crime is down...but so is crime detection!

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The government has recently released crime outcome statistics from figures supplied from approximately 40 police forces in the UK.

The figures show that in around 50% of crimes recorded no suspect was identified or prosecution brought. Whilst on first glimpse this might not trouble many of the public who might think that a 50% detections rate for police isn’t bad. Unfortunately it isn’t that simple and in fact I suspect that the public would be shocked to hear that in less than 10% of crimes are offender punished by the Courts.

The table below shows that between April and December 2015 in only 13.3% of crimes was an offender put before the court.

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When I analysed the figures down further by way of offences which are committed against individuals, as opposed to offences such as possession of drugs I was astounded in how low the crime detection rate is.

This is compounded when you take into account that a significant number of the offences are those which are discovered at the same time that they are detected. For example when an officer stops and searches somebody and finds them in possession of a suspected controlled drugs or offensive weapons, it is not surprising that their detection rate is higher. Yet all of the figures are above are balanced against those higher figures.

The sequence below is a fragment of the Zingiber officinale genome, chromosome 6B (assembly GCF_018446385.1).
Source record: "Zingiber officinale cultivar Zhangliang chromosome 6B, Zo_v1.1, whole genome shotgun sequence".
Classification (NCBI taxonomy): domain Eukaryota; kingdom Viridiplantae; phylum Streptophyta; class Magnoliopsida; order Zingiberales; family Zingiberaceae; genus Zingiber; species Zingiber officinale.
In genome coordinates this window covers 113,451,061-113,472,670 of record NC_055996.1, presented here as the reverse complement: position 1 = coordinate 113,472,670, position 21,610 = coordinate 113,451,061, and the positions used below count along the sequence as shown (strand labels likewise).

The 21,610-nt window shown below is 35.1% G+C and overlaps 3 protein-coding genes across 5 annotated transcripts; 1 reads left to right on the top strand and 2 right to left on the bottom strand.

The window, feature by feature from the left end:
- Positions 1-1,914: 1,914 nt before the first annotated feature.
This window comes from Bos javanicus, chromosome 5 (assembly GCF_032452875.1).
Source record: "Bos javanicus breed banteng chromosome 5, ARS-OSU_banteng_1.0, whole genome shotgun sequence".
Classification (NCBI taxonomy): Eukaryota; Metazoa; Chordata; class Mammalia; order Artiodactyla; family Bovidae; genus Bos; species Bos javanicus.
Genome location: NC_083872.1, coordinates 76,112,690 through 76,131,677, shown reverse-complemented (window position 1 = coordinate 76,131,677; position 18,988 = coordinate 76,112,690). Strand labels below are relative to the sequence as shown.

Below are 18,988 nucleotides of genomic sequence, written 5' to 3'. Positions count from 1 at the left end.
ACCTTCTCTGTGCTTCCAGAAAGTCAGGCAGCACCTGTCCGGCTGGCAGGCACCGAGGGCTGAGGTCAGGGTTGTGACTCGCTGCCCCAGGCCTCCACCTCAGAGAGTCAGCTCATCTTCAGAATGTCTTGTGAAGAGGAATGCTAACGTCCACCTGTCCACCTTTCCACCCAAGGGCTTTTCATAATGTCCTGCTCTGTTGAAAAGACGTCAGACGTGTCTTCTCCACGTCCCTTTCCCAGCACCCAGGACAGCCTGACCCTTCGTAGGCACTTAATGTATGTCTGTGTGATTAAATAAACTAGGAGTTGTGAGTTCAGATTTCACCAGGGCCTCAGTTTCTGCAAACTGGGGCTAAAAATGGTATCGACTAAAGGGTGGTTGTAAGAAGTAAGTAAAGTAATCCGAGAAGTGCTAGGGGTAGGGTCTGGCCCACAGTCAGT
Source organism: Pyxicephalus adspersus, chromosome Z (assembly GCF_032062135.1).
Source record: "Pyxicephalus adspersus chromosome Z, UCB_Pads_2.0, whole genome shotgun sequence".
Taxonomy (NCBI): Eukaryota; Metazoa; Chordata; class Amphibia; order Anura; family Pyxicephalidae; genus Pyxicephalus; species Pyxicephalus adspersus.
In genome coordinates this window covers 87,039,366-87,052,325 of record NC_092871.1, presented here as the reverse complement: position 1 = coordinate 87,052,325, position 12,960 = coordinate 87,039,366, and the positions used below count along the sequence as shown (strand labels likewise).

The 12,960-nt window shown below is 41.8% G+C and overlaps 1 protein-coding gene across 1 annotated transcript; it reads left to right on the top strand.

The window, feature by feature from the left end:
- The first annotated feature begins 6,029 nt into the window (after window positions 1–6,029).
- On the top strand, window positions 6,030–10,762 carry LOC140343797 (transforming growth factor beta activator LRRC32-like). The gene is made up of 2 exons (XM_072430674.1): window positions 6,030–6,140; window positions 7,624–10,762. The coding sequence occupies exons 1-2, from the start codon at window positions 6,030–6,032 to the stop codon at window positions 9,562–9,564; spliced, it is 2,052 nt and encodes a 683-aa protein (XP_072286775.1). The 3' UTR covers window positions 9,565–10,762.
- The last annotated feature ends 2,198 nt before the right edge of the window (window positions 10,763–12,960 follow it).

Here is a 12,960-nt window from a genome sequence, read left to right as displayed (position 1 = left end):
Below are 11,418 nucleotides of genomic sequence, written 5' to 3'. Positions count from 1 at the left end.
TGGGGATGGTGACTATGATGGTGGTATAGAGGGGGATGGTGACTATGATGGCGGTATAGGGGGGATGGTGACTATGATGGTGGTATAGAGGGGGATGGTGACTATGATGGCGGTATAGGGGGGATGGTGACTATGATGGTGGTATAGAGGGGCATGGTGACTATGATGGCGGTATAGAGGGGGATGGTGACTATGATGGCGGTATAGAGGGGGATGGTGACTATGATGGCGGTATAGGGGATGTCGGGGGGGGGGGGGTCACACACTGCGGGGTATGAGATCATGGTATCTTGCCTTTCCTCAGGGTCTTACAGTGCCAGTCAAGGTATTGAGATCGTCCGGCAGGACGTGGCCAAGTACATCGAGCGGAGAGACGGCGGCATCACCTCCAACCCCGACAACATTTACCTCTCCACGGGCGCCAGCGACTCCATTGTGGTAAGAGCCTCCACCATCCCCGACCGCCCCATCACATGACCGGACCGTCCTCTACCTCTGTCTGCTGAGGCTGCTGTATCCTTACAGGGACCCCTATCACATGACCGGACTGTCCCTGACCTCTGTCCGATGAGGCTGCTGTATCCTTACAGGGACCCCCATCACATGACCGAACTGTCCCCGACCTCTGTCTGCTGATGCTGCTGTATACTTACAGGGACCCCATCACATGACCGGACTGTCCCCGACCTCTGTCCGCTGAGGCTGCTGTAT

So let’s look at detection of other offences individually.

Theft – This will include other dishonesty offences such as burglary, but not robbery. Nor do they include fraud as those are no longer recorded by the police at all.

These are the sorts of offences which affect us all, burglary of our homes, theft from and of our vehicles etc.

In only 9.1% of recorded crimes was a suspect identified and appeared in court. How often have you had something stolen and not reported it to the police? Obviously if those figures were included the percentage would be far lower. It is not surprising when over recent years it has become increasingly difficult to report crimes. Police switchboards are often extremely busy, you are often told to attend a police station but as local police stations are closing, you often have to travel some considerable distance and wait in the waiting room of an extremely busy divisional headquarters.

Violence – including assault and robbery.

The figures show than in an average of 15.45% of offences and offender in brought before the court but bear in mind only a fraction of those will be convicted and sentenced.

What is perhaps more worrying than anything is in relation to sexual offences. In relation to all recorded rapes only 7.1% have resulted in prosecution of an offender. Whilst this figure does not include those offences still under investigation, it isn’t much comfort to look at the figures for the previous 6 months which show that in 63% of cases there were either evidential difficulties or no offender was identified.